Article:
Adult coloring book sheds light on Asheville and connects residents to food resources


By Web Team

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ASHEVILLE, NC (WLOS) — Adult coloring books have become a popular way to relieve stress, and now there’s one with a local connection.

The City of Asheville is launching “In the Garden”, which features 10 community gardens with scenes created by local artists. The idea is to publicize these gardens and other local food resources.

Coloring books are free and available at community centers around town.

A grant from the National Recreation and Parks Association funded them.

“The City of Asheville received a grant from the National Recreation and Park Association to promote local resources and provide opportunities for nutrition education and community gardening,” said Kim Kennedy, director of the Stephen-Lee Community Center, in A press release. “We collaborated with other community organizations on innovative ways to use the grant. The Buncombe County Council on Aging came up with the idea to create an adult coloring book featuring interpretations of community gardens by artists and storytellers from the Asheville area.

“In the Garden” highlights 10 gardens and provides information on ways to volunteer, find food and meal sites, and connect with resources to alleviate food insecurity. Fifteen artists have created pieces to represent garden locations, some of which share a personal story. As such, the artistic styles represented in the coloring book are varied. Biographies and contact information for each artist are also included.

“As trusted gathering places, parks and recreation agencies are uniquely positioned to serve as community wellness hubs, connecting every member of the community to essential programs, services and spaces that advance the health equity, improve health outcomes and improve quality of life,” Maureen Neuman, senior program director for the National Recreation and Park Association, said in the press release. “We are proud to support the work of Asheville Parks & Recreation as it steps into the role of a community nutrition hub, ensuring all community members have increased access to fresh, local food through community gardens, assistance with SNAP and WIC benefits and nutrition. educational opportunities.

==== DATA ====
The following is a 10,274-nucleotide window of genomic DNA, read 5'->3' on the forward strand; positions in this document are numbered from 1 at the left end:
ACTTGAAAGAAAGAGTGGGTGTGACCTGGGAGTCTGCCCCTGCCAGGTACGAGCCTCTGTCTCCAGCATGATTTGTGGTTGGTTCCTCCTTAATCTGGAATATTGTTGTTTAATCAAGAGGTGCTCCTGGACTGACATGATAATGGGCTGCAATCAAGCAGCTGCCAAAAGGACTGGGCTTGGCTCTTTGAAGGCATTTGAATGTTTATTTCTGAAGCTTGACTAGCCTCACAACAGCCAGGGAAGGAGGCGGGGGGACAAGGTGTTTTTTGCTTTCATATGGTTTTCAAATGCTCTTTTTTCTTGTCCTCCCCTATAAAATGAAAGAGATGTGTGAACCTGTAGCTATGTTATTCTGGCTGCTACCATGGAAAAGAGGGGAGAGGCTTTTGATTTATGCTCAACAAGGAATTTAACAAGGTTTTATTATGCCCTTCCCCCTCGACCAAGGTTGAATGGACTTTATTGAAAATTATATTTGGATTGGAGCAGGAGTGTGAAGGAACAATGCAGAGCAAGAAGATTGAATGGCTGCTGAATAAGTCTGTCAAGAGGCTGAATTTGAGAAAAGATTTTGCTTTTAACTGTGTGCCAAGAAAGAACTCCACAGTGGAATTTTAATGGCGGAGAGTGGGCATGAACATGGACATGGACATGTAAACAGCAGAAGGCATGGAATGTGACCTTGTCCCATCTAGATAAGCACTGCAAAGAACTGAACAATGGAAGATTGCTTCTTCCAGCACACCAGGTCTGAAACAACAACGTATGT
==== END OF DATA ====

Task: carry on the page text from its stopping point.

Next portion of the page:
Asheville Community Gardens are public spaces where neighbors find common ground while demonstrating a commitment to shared mountain spirit and sustainability. Some volunteer weekly, others once a year. Typically, the food collected is divided among the volunteers, with the excess donated to local food pantries and non-profit organizations linking resources to neighbors in need of healthy fruits and vegetables. The NRPA grant has so far been used to create two new gardens in the East End/Valley Street neighborhood and at the Burton Street Community Center.

Free copies of In the Garden are available at community centers around the city.

Artists who contributed to the adult coloring book include Jami Allen, Robyn Baxter, Julie Becker, Annie Kyla Bennett, Hannah Bunzey, Erika Busse, Sam Fontaine, Jina Mendez Martin, Ryan O’Sullivan, Stephanie Peterson Jones, Jenny Pickens, Karine Rupp-Stanko, Elizabeth Somerville, Tricia Tripp and Nicole Leigh Yates. Project collaborators with the City of Asheville include Buncombe County, Bountiful Cities, Buncombe County Council on Aging, MANNA FoodBank, United Way of Asheville and Buncombe County and YMCA of West North Carolina.

If you are food insecure, connect with resources by dialing 211 from any phone or by visiting

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